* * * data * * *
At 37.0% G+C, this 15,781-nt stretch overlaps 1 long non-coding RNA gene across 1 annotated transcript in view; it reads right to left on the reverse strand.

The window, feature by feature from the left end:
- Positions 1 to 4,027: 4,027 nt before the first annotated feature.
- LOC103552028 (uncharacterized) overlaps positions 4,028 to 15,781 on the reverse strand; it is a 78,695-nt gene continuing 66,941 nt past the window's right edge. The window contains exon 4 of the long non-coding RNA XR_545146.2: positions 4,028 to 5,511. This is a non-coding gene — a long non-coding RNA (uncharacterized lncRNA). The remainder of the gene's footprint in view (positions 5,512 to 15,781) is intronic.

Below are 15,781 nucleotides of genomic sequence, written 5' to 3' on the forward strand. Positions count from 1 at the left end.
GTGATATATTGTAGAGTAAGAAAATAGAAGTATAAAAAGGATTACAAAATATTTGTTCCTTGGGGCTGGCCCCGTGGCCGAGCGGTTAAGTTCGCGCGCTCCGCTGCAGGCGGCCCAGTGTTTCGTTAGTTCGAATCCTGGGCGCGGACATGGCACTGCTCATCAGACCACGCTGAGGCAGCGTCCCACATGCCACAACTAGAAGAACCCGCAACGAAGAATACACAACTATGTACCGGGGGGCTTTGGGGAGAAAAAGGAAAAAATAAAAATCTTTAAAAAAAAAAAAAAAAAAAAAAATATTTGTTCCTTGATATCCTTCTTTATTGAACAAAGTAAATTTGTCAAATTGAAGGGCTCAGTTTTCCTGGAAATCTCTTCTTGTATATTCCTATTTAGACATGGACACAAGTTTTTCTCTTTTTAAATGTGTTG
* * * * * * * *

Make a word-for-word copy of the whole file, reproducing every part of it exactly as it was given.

At 37.0% G+C, this 15,781-nt stretch overlaps 1 long non-coding RNA gene across 1 annotated transcript in view; it reads right to left on the reverse strand.

The window, feature by feature from the left end:
- Positions 1 to 4,027: 4,027 nt before the first annotated feature.
- LOC103552028 (uncharacterized) overlaps positions 4,028 to 15,781 on the reverse strand; it is a 78,695-nt gene continuing 66,941 nt past the window's right edge. The window contains exon 4 of the long non-coding RNA XR_545146.2: positions 4,028 to 5,511. This is a non-coding gene — a long non-coding RNA (uncharacterized lncRNA). The remainder of the gene's footprint in view (positions 5,512 to 15,781) is intronic.

Below are 15,781 nucleotides of genomic sequence, written 5' to 3' on the forward strand. Positions count from 1 at the left end.
GTGATATATTGTAGAGTAAGAAAATAGAAGTATAAAAAGGATTACAAAATATTTGTTCCTTGGGGCTGGCCCCGTGGCCGAGCGGTTAAGTTCGCGCGCTCCGCTGCAGGCGGCCCAGTGTTTCGTTAGTTCGAATCCTGGGCGCGGACATGGCACTGCTCATCAGACCACGCTGAGGCAGCGTCCCACATGCCACAACTAGAAGAACCCGCAACGAAGAATACACAACTATGTACCGGGGGGCTTTGGGGAGAAAAAGGAAAAAATAAAAATCTTTAAAAAAAAAAAAAAAAAAAAAAATATTTGTTCCTTGATATCCTTCTTTATTGAACAAAGTAAATTTGTCAAATTGAAGGGCTCAGTTTTCCTGGAAATCTCTTCTTGTATATTCCTATTTAGACATGGACACAAGTTTTTCTCTTTTTAAATGTGTTG